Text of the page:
Visuals created by Kieran Healy

1. Age distribution of U.S. Representatives, 1945–2019.

Age distribution of U.S. Senators, 1945-2018.

This is a "heatmap" of the ages of all U.S. House members, by party. Time runs from left to right, and age from bottom to top. The brighter the area, the more people there are of that age in that year. You can see, for example, the bright streak of Democrats elected in the early 1980s who have remained in the House since then.


2. Age distribution of U.S. Senators, 1945-2018.

Age Distribution of US House members

The panels show the average ages of all Democratic and Republican Senators, with the colored ribbons covering the range of the 25th to 7th percentiles. The oldest and youngest 5% of Senators are shown by name. You can see Robert Byrd and Strom Thurmond outliving everyone.


3. Men and Women in the House of Representatives

Men and Women

Every two years, some candidates are elected to Congress for the very first time.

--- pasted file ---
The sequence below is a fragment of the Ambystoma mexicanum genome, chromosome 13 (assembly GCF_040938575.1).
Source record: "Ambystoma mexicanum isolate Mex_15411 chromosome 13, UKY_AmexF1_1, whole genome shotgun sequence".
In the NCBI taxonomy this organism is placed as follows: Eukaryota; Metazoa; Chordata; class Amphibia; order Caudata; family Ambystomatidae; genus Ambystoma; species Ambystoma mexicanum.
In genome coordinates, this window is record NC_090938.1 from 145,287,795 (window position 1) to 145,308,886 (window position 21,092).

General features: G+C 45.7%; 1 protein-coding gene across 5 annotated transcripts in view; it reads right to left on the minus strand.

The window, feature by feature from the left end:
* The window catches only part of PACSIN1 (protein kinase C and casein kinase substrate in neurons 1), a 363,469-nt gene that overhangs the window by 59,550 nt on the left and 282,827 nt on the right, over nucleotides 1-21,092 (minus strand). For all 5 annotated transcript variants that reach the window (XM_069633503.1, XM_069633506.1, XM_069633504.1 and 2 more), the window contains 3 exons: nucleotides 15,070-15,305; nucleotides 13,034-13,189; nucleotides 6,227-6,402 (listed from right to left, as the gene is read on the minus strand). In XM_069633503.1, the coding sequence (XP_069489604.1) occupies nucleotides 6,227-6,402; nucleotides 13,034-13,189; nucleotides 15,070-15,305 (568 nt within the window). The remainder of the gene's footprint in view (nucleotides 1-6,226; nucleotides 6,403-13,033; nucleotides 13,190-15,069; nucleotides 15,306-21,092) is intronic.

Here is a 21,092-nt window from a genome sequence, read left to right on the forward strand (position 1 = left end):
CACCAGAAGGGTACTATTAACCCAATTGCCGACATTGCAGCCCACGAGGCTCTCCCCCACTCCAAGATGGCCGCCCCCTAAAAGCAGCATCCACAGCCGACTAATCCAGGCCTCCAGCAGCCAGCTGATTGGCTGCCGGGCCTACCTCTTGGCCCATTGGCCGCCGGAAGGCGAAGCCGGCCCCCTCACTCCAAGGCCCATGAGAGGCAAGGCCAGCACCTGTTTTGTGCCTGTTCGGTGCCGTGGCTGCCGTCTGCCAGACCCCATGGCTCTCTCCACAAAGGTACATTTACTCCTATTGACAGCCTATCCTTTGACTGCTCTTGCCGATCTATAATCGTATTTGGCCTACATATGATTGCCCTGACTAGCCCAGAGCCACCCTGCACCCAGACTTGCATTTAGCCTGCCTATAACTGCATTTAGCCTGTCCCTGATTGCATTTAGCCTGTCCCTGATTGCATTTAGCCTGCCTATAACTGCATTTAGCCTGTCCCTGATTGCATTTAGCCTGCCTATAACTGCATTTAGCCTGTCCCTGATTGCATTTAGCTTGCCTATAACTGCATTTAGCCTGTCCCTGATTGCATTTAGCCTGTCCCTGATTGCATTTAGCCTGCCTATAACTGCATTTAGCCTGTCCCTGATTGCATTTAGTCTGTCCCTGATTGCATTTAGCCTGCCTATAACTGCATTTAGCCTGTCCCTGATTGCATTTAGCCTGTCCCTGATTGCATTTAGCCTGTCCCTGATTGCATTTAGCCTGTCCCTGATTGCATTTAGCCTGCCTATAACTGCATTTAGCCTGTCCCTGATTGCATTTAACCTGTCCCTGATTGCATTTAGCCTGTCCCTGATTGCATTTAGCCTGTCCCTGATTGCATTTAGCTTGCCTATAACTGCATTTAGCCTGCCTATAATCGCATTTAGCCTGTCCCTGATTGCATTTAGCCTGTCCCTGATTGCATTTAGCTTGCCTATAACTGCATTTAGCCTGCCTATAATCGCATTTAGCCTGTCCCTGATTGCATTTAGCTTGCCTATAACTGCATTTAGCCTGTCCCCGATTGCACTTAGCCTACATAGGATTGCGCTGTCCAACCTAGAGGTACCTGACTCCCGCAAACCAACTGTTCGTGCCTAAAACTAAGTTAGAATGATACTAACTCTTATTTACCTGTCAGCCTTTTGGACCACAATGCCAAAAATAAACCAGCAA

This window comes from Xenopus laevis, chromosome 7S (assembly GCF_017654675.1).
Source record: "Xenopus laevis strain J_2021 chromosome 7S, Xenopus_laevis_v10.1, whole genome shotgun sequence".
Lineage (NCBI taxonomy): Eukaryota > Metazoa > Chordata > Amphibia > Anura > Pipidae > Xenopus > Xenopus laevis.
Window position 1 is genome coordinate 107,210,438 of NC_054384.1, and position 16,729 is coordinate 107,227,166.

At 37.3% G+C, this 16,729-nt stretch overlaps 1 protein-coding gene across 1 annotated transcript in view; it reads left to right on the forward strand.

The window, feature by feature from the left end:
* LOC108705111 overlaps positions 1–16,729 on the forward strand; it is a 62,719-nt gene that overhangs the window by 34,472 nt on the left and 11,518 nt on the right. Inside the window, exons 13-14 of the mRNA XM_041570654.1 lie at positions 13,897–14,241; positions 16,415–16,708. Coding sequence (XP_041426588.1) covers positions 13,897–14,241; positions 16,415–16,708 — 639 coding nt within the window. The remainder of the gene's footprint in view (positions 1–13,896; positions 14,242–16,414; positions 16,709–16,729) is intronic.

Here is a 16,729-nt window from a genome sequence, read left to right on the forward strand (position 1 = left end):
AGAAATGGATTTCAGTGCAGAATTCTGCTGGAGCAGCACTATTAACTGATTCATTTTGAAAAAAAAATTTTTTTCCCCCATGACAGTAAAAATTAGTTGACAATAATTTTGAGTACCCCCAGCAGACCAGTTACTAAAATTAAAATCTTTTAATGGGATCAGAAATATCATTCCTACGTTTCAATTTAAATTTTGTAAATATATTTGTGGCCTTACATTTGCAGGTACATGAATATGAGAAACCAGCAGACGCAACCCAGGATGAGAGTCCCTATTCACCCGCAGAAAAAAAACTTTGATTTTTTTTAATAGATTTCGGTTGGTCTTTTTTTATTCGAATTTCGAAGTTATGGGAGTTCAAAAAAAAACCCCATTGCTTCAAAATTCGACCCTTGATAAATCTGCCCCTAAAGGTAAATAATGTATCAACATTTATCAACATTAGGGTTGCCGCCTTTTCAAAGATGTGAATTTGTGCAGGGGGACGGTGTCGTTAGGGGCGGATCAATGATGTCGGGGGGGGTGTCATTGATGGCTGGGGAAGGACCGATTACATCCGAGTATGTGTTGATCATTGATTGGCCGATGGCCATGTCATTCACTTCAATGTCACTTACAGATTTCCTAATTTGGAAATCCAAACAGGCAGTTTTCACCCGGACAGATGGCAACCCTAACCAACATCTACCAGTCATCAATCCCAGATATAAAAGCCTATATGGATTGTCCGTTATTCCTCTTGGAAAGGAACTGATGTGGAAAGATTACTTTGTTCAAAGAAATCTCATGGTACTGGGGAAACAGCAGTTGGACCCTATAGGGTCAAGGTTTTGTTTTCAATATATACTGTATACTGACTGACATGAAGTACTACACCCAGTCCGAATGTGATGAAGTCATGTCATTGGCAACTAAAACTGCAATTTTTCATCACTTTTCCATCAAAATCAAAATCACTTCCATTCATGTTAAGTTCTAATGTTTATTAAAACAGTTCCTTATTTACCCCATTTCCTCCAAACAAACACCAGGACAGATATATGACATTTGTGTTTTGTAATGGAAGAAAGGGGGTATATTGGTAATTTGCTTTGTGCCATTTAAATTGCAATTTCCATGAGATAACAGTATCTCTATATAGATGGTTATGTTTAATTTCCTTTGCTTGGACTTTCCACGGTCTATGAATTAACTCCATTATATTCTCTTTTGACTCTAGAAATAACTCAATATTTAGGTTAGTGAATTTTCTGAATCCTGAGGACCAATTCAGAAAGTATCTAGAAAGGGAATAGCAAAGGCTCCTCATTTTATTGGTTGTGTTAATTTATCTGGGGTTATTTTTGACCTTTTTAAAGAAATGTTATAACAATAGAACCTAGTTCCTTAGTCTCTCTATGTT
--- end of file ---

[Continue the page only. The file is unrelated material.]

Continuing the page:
This is the "Freshman Class". This chart shows the proportion of those first-timers who have been women. The incoming Democratic freshman class has a record number of women in it. 


4. White Guys Named John vs African Americans in Congress

White Guys Named John Elected

A slightly frivolous way to make a serious point. For most of the past seventy five years, there have been more white men named "John" in Congress than there have been African American representatives.


5. Mean Age of Congressional Members

Age of Congress Members

Congress has been getting older. Many of the young representatives elected in the late 1970s and early 1980s are still in the House.


6. Business & Law in the House of Representatives

Former Occupations - Business and Law

When it comes to former occupations, Lawyers and Business people predominate in the House, but there are differences by party, and in addition the predominance of a legal background has declined over the decades.


7a. Men and Women elected to Congress

Congressional Distribution cartogram

7b. Winning Party by District

District winner by party


In this kind of map, called a cartogram, Congressional Districts are shown by shape. Districts are joined together to approximate the shape of the country while still representing the fact that more densely-populated regions have many more congressional districts than sparsely-populated ones.


8. U.S. Representatives by Race

Party by Race

 

 

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